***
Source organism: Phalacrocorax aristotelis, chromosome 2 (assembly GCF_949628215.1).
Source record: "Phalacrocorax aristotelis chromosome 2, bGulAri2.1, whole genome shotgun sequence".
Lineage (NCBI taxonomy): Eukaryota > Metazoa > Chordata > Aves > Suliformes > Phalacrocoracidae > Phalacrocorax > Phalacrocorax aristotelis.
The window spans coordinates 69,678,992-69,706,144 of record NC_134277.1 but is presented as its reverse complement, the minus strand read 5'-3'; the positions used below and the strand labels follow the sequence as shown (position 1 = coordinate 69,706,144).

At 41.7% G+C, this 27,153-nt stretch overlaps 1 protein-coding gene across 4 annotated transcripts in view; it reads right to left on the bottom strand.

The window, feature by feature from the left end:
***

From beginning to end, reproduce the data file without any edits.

Source organism: Phalacrocorax aristotelis, chromosome 2 (assembly GCF_949628215.1).
Source record: "Phalacrocorax aristotelis chromosome 2, bGulAri2.1, whole genome shotgun sequence".
Lineage (NCBI taxonomy): Eukaryota > Metazoa > Chordata > Aves > Suliformes > Phalacrocoracidae > Phalacrocorax > Phalacrocorax aristotelis.
The window spans coordinates 69,678,992-69,706,144 of record NC_134277.1 but is presented as its reverse complement, the minus strand read 5'-3'; the positions used below and the strand labels follow the sequence as shown (position 1 = coordinate 69,706,144).

At 41.7% G+C, this 27,153-nt stretch overlaps 1 protein-coding gene across 4 annotated transcripts in view; it reads right to left on the bottom strand.

The window, feature by feature from the left end: